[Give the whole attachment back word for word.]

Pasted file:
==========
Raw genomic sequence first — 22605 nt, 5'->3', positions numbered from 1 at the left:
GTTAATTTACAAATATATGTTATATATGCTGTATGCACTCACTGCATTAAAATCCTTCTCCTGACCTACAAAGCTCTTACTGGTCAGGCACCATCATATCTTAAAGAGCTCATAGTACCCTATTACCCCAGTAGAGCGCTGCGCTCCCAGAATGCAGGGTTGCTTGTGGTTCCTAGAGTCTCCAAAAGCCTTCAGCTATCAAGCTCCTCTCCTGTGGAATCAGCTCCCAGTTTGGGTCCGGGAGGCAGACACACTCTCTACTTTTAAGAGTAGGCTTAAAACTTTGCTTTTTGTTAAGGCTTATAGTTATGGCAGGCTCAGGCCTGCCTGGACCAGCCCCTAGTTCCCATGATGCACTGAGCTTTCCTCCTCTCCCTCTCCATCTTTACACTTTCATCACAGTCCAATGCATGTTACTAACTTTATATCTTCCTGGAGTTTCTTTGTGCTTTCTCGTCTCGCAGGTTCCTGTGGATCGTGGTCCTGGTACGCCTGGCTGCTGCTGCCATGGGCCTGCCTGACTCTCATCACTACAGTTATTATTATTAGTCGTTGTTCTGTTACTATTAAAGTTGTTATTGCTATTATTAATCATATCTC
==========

Raw genomic sequence first — 22605 nt, 5'->3', positions numbered from 1 at the left:
GTTAATTTACAAATATATGTTATATATGCTGTATGCACTCACTGCATTAAAATCCTTCTCCTGACCTACAAAGCTCTTACTGGTCAGGCACCATCATATCTTAAAGAGCTCATAGTACCCTATTACCCCAGTAGAGCGCTGCGCTCCCAGAATGCAGGGTTGCTTGTGGTTCCTAGAGTCTCCAAAAGCCTTCAGCTATCAAGCTCCTCTCCTGTGGAATCAGCTCCCAGTTTGGGTCCGGGAGGCAGACACACTCTCTACTTTTAAGAGTAGGCTTAAAACTTTGCTTTTTGTTAAGGCTTATAGTTATGGCAGGCTCAGGCCTGCCTGGACCAGCCCCTAGTTCCCATGATGCACTGAGCTTTCCTCCTCTCCCTCTCCATCTTTACACTTTCATCACAGTCCAATGCATGTTACTAACTTTATATCTTCCTGGAGTTTCTTTGTGCTTTCTCGTCTCGCAGGTTCCTGTGGATCGTGGTCCTGGTACGCCTGGCTGCTGCTGCCATGGGCCTGCCTGACTCTCATCACTACAGTTATTATTATTAGTCGTTGTTCTGTTACTATTAAAGTTGTTATTGCTATTATTAATCATATCTC